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Hey Big Spender
Infrastructure Boondoggles Weigh Down Chinese Economy

Don’t tell Jerry Brown, but new economic research suggests that over-investment in bad infrastructure projects with big cost overruns has actually hurt China’s economy rather than helped it. The FT reports:

More than half of Chinese infrastructure investments have “destroyed, not generated” economic value as the costs have been larger than the benefits, according to researchers at Oxford university, a finding that will fuel debate over the viability of China’s infrastructure-heavy growth model. […]

[Infrastructure] investment leads to significant waste while adding to China’s worrying debt load, says the paper by Oxford professors, led by Atif Ansar, a lecturer at Oxford’s Saïd Business School.

“Far from being an engine of economic growth, the typical infrastructure investment fails to deliver a positive risk-adjusted return,” the paper found.

Politicians love the idea that big infrastructure projects will work economic magic regardless of whether they are needed or what they cost. And by spending big on these projects, they generate support from both unions and construction companies.

But unneeded projects or poorly conceived ones that lead to vast cost overruns cause more problems than they solve—as with, for example, badly designed high speed rail systems. Researchers are seeing that in China, and it’s not a stretch to imagine a similar effect occurring in spend-happy California.

The Golden State’s infrastructure woes go beyond the mere scope of its spending, however. Funding for these boondoggles is drying up as the state’s carbon market—envisioned as a key revenue stream for politicians’ pet pork projects—continues to underperform. Sacramento, it seems, could learn a thing or two from Beijing’s mistakes.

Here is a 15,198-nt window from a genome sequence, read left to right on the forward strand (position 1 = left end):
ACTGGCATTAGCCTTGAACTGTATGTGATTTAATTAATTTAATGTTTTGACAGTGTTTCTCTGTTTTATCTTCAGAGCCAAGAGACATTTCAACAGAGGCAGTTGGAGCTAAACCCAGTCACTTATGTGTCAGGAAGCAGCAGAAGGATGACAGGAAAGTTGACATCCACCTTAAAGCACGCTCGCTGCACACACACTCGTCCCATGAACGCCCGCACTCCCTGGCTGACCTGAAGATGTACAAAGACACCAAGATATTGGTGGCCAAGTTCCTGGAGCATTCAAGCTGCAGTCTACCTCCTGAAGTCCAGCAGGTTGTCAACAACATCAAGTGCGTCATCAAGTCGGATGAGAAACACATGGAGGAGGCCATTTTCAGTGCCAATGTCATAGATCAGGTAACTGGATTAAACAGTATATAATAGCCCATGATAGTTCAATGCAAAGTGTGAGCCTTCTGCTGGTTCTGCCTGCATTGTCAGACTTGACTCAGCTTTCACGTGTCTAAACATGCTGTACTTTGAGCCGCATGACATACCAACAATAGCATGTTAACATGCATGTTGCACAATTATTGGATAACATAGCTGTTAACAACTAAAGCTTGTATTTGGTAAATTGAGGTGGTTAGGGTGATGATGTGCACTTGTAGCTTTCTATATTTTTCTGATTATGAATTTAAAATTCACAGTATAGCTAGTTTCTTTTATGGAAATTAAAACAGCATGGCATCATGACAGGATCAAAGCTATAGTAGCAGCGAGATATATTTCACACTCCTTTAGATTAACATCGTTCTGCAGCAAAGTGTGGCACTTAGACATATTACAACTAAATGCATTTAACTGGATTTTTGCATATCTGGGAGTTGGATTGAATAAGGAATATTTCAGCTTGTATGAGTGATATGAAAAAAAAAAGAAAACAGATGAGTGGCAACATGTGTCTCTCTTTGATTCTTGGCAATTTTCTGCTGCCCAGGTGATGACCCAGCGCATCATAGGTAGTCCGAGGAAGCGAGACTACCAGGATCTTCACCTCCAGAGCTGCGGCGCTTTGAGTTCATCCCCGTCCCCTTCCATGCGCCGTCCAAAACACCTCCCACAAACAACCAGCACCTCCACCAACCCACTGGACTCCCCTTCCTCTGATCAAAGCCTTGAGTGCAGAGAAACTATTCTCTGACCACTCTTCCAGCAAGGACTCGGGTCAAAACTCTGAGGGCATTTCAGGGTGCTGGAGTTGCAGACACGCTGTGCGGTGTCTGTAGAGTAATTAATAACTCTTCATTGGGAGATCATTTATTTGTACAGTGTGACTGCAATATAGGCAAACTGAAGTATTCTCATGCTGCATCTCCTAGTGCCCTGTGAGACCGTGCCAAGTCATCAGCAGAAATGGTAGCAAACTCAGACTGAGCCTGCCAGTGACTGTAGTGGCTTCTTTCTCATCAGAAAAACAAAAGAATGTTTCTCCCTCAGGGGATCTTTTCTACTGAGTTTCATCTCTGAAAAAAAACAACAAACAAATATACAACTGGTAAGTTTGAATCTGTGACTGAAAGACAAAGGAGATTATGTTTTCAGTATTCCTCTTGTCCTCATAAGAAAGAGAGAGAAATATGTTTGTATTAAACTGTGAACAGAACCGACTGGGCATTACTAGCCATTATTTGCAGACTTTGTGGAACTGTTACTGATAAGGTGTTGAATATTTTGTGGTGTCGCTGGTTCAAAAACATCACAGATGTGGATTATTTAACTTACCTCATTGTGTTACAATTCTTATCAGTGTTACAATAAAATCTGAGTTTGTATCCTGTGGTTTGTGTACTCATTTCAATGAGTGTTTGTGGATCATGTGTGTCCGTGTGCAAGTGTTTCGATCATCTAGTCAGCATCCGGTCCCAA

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  • Gary Hemminger

    Again, I think there is a misunderstanding about the purpose of Jerry Brown’s and California’s investment in large infrastructure projects. It isn’t to reap some great reward, it is to buy votes and transfer money to the people and industry’s deemed important to the Democrats. The fact that these “investments” might not pay off isn’t really a major consideration. So you can warn them all you want, but the issue isn’t about Return on Investment, it is about power and influence. They use taxpayer money to gain more power and influence for those people and causes that they deem worthy.

    • Dale Fayda

      Agreed. I sincerely doubt that even Governor Dementia really thinks his “legacy” project will ever become fully operational, but like you said, that’s largely irrelevant to the Democrats.

    • LarryD

      The old Keynesian excuse is just that, an excuse to buy votes and pay off cronies.

      Oh, and virtue-signalling, that’s part of the rationale nowadays too.

  • Andrew Allison

    Perhaps we should address the reasons why “Politicians love the idea that big infrastructure projects will work economic magic regardless of whether they are needed or what they cost.” It’s about having more money with which to buy favors, pure and simple.

  • Angel Martin

    “But unneeded projects or poorly conceived ones that lead to vast cost overruns…”

    Every dollar of “cost overruns” is an additional dollar that wouldn’t be earned otherwise. People who get money they didn’t earn are always ready to return the favour in some way.

    “Vast cost overruns” are a feature, not a bug.

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